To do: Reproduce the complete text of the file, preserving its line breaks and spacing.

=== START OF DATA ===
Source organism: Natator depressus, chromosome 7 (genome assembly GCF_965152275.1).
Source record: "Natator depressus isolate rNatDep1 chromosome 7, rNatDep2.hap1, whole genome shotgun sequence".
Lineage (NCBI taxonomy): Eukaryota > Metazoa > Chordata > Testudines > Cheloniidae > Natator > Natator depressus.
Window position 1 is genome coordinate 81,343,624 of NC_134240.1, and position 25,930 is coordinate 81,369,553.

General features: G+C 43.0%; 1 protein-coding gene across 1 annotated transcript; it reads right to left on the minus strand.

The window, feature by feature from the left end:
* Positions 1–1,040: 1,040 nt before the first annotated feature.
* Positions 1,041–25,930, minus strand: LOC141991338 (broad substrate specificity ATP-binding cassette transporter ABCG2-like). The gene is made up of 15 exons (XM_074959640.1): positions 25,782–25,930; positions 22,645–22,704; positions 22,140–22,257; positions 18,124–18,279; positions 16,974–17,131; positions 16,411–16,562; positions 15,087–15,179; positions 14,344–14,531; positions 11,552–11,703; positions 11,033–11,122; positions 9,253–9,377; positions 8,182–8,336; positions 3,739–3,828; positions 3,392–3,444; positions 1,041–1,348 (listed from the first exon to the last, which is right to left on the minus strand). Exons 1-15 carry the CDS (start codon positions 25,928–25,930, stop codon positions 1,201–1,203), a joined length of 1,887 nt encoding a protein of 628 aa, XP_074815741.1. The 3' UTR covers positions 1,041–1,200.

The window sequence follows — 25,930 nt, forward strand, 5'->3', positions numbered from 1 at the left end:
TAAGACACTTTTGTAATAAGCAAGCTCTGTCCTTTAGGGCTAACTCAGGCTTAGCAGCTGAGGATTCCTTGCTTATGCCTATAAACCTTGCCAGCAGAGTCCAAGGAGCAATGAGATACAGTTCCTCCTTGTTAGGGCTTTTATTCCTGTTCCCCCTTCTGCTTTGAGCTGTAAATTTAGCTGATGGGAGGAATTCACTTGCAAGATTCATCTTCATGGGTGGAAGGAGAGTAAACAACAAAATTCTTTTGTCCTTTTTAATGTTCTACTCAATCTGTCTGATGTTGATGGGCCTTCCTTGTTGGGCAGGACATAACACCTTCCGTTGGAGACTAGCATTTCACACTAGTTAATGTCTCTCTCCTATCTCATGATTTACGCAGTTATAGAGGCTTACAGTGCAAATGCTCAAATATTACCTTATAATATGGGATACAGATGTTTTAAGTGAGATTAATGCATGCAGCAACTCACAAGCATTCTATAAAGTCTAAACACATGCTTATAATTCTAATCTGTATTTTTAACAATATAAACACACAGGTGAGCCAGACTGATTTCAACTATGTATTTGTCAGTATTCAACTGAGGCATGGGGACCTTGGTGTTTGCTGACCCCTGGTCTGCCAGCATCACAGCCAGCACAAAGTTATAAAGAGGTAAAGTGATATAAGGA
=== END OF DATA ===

Source organism: Natator depressus, chromosome 7 (genome assembly GCF_965152275.1).
Source record: "Natator depressus isolate rNatDep1 chromosome 7, rNatDep2.hap1, whole genome shotgun sequence".
Lineage (NCBI taxonomy): Eukaryota > Metazoa > Chordata > Testudines > Cheloniidae > Natator > Natator depressus.
Window position 1 is genome coordinate 81,343,624 of NC_134240.1, and position 25,930 is coordinate 81,369,553.

General features: G+C 43.0%; 1 protein-coding gene across 1 annotated transcript; it reads right to left on the minus strand.

The window, feature by feature from the left end:
* Positions 1–1,040: 1,040 nt before the first annotated feature.
* Positions 1,041–25,930, minus strand: LOC141991338 (broad substrate specificity ATP-binding cassette transporter ABCG2-like). The gene is made up of 15 exons (XM_074959640.1): positions 25,782–25,930; positions 22,645–22,704; positions 22,140–22,257; positions 18,124–18,279; positions 16,974–17,131; positions 16,411–16,562; positions 15,087–15,179; positions 14,344–14,531; positions 11,552–11,703; positions 11,033–11,122; positions 9,253–9,377; positions 8,182–8,336; positions 3,739–3,828; positions 3,392–3,444; positions 1,041–1,348 (listed from the first exon to the last, which is right to left on the minus strand). Exons 1-15 carry the CDS (start codon positions 25,928–25,930, stop codon positions 1,201–1,203), a joined length of 1,887 nt encoding a protein of 628 aa, XP_074815741.1. The 3' UTR covers positions 1,041–1,200.

The window sequence follows — 25,930 nt, forward strand, 5'->3', positions numbered from 1 at the left end:
TAAGACACTTTTGTAATAAGCAAGCTCTGTCCTTTAGGGCTAACTCAGGCTTAGCAGCTGAGGATTCCTTGCTTATGCCTATAAACCTTGCCAGCAGAGTCCAAGGAGCAATGAGATACAGTTCCTCCTTGTTAGGGCTTTTATTCCTGTTCCCCCTTCTGCTTTGAGCTGTAAATTTAGCTGATGGGAGGAATTCACTTGCAAGATTCATCTTCATGGGTGGAAGGAGAGTAAACAACAAAATTCTTTTGTCCTTTTTAATGTTCTACTCAATCTGTCTGATGTTGATGGGCCTTCCTTGTTGGGCAGGACATAACACCTTCCGTTGGAGACTAGCATTTCACACTAGTTAATGTCTCTCTCCTATCTCATGATTTACGCAGTTATAGAGGCTTACAGTGCAAATGCTCAAATATTACCTTATAATATGGGATACAGATGTTTTAAGTGAGATTAATGCATGCAGCAACTCACAAGCATTCTATAAAGTCTAAACACATGCTTATAATTCTAATCTGTATTTTTAACAATATAAACACACAGGTGAGCCAGACTGATTTCAACTATGTATTTGTCAGTATTCAACTGAGGCATGGGGACCTTGGTGTTTGCTGACCCCTGGTCTGCCAGCATCACAGCCAGCACAAAGTTATAAAGAGGTAAAGTGATATAAGGA